What I eat can be briefly described as "the same as before, but without fast carbs and sweeteners, plus I try to eat more fats". However, readers are certainly interested in knowing the details. For this purpose I created a list. If you take into account, that there is no limit to the amount eaten (except of feelings - the body itself signals when it is full), then you should understand, that I don't suffer too much :-). And another important point: now the food seems much tastier than before because I feel its natural taste (and not a distorted taste, caused by "sugar addiction" I used to suffer previously). Honestly, I have never enjoyed food as much as I do now! So, here is the list:
- Meat (beef, lamb, chicken / chicken legs or duck) roast cooked in a brazier. Just pour water (you will get a fantastic tasty sauce!), add a few bay leaves and a lot of onion (or a few cloves of garlic instead of onions, but do not save) and simmer for 2.5 hours (beef, lamb) or 1.5 hours (chicken, duck). Buy fatty pieces of beef or lamb. And don't remove skin from chicken and duck as you were told from childhood!
- Baked, roasted, smoked or charqued not-processed meat from deli department (ham, pastrami, prosciutto, gammon, jamon, gigot). "Not-processed" means "not ground", i.e. made of a whole piece - you should clearly see the natural structure of the meet (the muscle fibres) in the ready product. Do not buy sausages, salami and other products made from minced meat - they almost always contain starch, sometimes flour and sugar (and who knows what else). The only exception is raw (intended for cooking in the oven or barbecue) sausages from the organic store, on the packaging of which the nutrition facts are indicated, and among the ingredients there is no sugar (under whatever name including cane juice and cane syrup), flour or starch. They are more expensive than regular sausages, but even so, our overall food costs are now noticeably lower than before since we eat only once a day!
- Chicken or turkey cutlets (only home-made: cutlets, sold in deli departments and restaurants, can contain bread).
- Pork lard (cured slabs of fatback or belly) - smoked, salted, with black pepper or with paprika.
- Fish: different smoked, baked and pan-fried kinds (you should bake and fry fish at home since the ready product from the store or restaurant will surely be with flour); salmon, salted in coarse salt in a fridge during one night+day; sprats/sardines, canned in vegetable oil; air-cured (dry) fish (aka "fish jerky"), sold in Chinese and Russian food stores - BTW, it's very tasty with fresh tomatoes (almost as tasty as with beer).
- Fish (trout, perch, carp, salmon - whatever!), baked in a toaster oven. The way of preparation is ridiculously simple: spread a piece of foil on the table, put fresh fish on it, sprinkle salt and garlic powder outside and inside (you can add herbs and seasonings), put a piece of butter (preferably salted) in the ripped belly (it will melt and spread out) and a few cloves of garlic (if there is no garlic powder), wrap in foil and bake for 30-40 minutes (depending on the size) at a temperature of 400 F.
- Seafood (crab legs, calamari, octopus, scallop - whatever!). Shrimp and lobster are very tasty fried in butter with garlic or garlic powder!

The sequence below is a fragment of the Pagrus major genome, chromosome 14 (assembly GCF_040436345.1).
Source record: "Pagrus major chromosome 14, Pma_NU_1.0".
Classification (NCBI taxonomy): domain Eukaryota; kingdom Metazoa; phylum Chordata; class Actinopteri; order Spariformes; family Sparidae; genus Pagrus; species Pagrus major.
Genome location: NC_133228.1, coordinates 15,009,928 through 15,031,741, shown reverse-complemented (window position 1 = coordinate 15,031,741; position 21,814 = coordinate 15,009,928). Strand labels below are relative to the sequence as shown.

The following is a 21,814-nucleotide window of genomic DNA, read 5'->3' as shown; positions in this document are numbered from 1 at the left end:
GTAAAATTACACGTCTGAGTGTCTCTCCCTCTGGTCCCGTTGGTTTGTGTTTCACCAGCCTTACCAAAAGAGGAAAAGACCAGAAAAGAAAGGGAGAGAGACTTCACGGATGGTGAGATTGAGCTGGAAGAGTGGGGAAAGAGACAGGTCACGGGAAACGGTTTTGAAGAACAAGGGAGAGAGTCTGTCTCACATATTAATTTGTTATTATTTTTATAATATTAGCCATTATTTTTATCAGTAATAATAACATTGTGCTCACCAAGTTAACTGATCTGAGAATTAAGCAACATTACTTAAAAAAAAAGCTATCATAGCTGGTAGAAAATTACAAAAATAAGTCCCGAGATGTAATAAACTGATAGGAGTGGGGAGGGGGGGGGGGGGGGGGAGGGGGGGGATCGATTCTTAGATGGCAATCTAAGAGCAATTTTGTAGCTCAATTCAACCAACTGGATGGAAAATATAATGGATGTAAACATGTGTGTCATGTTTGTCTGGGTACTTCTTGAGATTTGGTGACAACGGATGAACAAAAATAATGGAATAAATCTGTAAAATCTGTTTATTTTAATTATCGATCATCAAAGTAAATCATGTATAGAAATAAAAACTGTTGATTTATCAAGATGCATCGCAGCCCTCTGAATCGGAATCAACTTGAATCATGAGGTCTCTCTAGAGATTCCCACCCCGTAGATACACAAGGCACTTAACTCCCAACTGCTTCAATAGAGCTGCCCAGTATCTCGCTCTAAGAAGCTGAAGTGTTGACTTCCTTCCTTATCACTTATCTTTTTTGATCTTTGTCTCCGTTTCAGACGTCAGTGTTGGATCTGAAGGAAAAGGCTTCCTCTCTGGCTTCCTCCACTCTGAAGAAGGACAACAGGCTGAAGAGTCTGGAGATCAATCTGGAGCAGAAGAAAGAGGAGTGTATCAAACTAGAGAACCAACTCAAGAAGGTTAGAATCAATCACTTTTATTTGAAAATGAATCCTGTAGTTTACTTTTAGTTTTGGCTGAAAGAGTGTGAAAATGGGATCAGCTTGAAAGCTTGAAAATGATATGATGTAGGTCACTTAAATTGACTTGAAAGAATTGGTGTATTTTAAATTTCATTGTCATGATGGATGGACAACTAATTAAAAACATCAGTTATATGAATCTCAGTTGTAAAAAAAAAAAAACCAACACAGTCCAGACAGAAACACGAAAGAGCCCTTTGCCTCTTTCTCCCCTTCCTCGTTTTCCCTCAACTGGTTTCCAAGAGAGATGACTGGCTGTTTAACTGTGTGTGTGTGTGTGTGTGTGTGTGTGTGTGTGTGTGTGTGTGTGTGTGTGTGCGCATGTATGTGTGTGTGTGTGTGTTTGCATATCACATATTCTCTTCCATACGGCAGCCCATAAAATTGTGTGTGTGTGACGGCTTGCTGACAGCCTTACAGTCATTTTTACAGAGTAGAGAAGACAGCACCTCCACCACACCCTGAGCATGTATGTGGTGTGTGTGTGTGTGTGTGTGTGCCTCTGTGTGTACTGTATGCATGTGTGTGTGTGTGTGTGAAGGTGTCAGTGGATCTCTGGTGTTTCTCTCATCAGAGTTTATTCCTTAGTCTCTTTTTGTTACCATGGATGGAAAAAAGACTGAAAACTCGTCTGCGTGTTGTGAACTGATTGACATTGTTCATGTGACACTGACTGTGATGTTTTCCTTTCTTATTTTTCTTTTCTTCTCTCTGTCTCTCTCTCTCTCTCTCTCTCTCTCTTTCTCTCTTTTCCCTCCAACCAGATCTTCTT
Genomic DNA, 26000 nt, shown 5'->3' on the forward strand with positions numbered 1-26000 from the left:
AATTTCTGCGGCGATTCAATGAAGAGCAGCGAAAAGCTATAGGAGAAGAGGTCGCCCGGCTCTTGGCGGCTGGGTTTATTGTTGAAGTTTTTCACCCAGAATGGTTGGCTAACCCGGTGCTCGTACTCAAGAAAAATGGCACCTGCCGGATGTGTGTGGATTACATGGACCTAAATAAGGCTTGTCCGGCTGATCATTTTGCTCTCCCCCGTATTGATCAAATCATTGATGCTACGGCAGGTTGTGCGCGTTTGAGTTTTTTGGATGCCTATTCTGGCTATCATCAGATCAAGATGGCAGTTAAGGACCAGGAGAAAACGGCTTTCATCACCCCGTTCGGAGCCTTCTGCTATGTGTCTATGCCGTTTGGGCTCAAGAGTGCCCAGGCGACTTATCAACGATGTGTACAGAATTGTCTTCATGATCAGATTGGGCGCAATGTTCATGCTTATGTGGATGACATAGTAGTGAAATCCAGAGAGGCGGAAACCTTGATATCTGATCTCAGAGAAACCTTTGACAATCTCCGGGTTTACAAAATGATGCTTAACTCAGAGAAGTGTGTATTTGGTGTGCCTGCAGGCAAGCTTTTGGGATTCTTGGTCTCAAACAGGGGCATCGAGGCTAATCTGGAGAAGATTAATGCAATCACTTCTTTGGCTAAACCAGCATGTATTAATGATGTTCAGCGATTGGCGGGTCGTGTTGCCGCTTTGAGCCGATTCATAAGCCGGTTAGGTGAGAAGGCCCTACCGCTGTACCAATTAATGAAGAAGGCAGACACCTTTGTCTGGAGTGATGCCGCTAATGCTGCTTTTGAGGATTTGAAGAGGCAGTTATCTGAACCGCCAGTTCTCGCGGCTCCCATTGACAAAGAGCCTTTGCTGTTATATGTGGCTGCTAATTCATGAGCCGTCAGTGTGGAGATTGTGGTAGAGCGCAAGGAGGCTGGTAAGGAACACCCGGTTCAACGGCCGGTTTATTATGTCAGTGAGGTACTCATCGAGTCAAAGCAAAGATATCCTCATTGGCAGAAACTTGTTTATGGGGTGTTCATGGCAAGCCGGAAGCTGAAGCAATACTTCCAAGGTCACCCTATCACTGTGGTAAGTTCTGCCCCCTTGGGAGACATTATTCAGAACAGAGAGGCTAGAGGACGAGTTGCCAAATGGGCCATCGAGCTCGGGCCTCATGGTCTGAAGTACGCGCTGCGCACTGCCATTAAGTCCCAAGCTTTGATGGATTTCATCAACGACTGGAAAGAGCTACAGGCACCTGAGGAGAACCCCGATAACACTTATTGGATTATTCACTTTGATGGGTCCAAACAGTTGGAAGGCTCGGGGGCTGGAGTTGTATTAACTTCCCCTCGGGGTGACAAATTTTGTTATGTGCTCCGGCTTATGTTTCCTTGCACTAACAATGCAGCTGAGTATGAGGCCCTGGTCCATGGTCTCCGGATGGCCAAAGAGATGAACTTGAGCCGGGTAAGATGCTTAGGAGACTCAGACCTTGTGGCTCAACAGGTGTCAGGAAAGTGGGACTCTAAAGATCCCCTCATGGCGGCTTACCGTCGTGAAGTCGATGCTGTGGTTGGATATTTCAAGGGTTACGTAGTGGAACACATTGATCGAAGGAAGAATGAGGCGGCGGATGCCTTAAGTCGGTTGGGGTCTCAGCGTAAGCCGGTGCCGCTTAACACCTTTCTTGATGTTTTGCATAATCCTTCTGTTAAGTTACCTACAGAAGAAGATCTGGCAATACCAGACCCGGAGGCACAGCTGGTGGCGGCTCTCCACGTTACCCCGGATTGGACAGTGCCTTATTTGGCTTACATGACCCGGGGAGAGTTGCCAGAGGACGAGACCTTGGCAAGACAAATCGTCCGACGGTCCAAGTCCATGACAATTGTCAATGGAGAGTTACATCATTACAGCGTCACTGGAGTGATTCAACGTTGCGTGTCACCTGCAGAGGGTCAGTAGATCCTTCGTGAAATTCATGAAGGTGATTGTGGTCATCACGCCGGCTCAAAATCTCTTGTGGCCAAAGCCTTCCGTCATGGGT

- Boiled eggs: with a firm yolk (8 minutes of boiling) or with a liquid yolk (2.5 minutes).
- Scrambled eggs - fried on butter, bacon or lard. If on butter, then, sometimes, with fried fresh mushrooms (champignons or portabella) or "rounds" of chopped leeks.
- Cheeses: gauda, mozzarella, feta, brie, camembert, gorgonzolla, cambozolla, stilton, roquefort. Goat mozzarella and feta are very tasty!
- Vegetables: raw, baked in the oven (sprinkled with garlic powder), and as salads. Salads are with oil, sour cream (check ingredients, must be without starch added!), plain yogurt or cottage cheese.
- Oils for dressing salads and frying: MCT, sunflower, olive, coconut, avocado (but not soy, corn or canola!).
- Soups from vegetables and dried mushrooms with sour cream.
- Avocado (a lot!).
- Nuts (mostly walnuts and pecans) and sunflower/pumpkins seeds.
- Pickles (salted / marinated cucumbers, tomatoes, olives and mushrooms).
- Various canned ready salads from eggplants (but rarely because they usually have a small amount of sugar added).
- Coconut flour bread (recipe 1 [but don't add honey!], recipe 2 [but don't add sweetener!]). Since we don't have a loaf pan, my wife bakes them in a cupcake pan (muffin baking dish), so we have 12 small breads.
- Chopped radish with sour cream and salt (picture).
- Salad of green vegetables and tomatoes with salty crushed feta and boiled eggs (firm yolk), and dressed in a cottage cheese.
- Boiled eggs (firm yolk) with red caviar ("Eggs with eggs").
- Quarters of bell pepper, filled with grated mozzarella (usually, goat) with mayonnaise and crushed garlic (picture).
- Eggplant and cauliflower, baked in the oven with garlic powder and salt (sometimes, with some oil).
- Boiled eggs (liquid yolk) with pickled cucumbers.
- Bacon wrapped asparagus in the oven (recipe).
Steak, kebab, shawarma or seafood. As a side dish - salads from fresh vegetables (can be with mayonnaise), mushrooms, hummus and various meals from baked eggplant (including babaganush). Alas, falafel is blacklisted - it contains flour. I immediately tell the waiter not to bring bread and pita, but bring a cheese plate instead, if possible. Also, I ask him/her to make sure that the dishes I order do not have potatoes, pasta or rice (sometimes it's hard to understand from the menu). If I order meat or seafood, then I double-check that they are not fried in flour or breadcrumbs. If some "complex" dishes come with a prohibited product, then I ask to replace it with an additional pile of vegetables or fried mushrooms.